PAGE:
Franziska Hirt at her selfmade microscope in the Single Photon Lab at LENA.

Regardless of which path I'm following, when you meet me at LENA, I'm usually either creating a new sample or characterising a sample I've previously made. For the latter, I have even set up my own confocal microscope in our Single Photon Lab.

You are one of three researchers in the working group "Single Photon Metrology at LENA", a PTB department that works entirely at LENA. What distinguishes your team?

One of our strengths is definitely our agility. Be it samples or equipment set-ups - we are doing almost everything by ourselves. With this approach, we are largely independent of external factors and at the same time all very well-versed in the subject. As a team, we can therefore work closely together. After all, each person knows both how to make single photon emitters and how to characterise them metrologically.

At LENA, we not only find the right equipment to measure our samples. In the last year and a half, many collaborations with other research groups have been established. For example, I am still working on a project with Professor Andreas Hangleiter, where we are targeting quantum dots, and with Professor Uta Schlickum, whose group is providing us with extensive support in sample preparation.

© Laurenz Kötter/TU Braunschweig
"In QuantumFrontiers I am part of an insanely enriching exchange with the Topical Group 'Single Photons'", Franziska Hirt.

In addition to the collaborations in LENA, your name also appears in the Cluster of Excellence QuantumFrontiers. What does the collaboration look like there?

In the cluster, I am part of the topical group "Single Photons". In the group I found, first of all, an incredibly enriching exchange. The Topical Group brings together experienced scientists from Braunschweig and Hannover on the topic of single photon sources. In addition, we have founded a subgroup for PhD students within the research group. We regularly present our latest results there, exchange samples and help each other when someone is apparently up against a wall. The online meetings have already fuelled my own research here several times. I'm all the more pleased that the next meeting is to take place in presence.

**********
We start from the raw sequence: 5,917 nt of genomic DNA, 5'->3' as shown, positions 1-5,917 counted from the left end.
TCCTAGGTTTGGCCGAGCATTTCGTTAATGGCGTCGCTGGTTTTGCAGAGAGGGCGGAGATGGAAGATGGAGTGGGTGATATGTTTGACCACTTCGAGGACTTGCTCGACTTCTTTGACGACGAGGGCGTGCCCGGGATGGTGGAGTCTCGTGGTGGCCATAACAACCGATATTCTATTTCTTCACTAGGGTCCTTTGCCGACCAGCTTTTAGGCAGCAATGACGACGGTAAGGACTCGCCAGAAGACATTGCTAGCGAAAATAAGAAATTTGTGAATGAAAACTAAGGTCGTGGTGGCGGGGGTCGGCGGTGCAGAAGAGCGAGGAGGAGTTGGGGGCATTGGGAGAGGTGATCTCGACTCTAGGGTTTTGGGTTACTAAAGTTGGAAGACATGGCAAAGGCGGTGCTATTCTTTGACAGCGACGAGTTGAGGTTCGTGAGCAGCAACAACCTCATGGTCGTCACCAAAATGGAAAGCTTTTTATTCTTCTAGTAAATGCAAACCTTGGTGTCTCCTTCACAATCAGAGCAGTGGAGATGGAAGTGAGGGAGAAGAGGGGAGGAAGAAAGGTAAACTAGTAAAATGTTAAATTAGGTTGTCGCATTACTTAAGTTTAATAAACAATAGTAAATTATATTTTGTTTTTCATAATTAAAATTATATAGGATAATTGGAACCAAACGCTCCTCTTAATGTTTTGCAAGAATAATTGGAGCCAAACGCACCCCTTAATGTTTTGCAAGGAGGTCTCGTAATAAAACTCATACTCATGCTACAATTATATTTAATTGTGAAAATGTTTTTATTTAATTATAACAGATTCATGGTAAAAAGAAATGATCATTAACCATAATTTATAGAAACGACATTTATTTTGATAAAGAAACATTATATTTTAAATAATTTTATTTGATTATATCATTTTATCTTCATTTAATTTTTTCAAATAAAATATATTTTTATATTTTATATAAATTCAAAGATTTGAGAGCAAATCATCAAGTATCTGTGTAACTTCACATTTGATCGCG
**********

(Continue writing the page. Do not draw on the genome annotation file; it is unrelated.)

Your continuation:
What do you want to achieve with your PhD?

First, and foremost and regardless of the outcome, I would like to learn an independent scientific way of working during my PhD. At the end of my PhD, there will hopefully be a functioning single-photon source with a sample that I have made from single-photon emitters and that the group can use for years. My work should have added value and taken research in our specific field a little bit further.

In addition to a stable molecule that reliably emits single photons, another key project for me is coming up in spring. We want to build a large-scale device with which we want to realise a particularly stable cryogenic single photon source. One of my main tasks will then be to get the device running at its full potential. With devices of this size and precision, this is a task for many months, but not only I will benefit from it, but also the PhD students after me.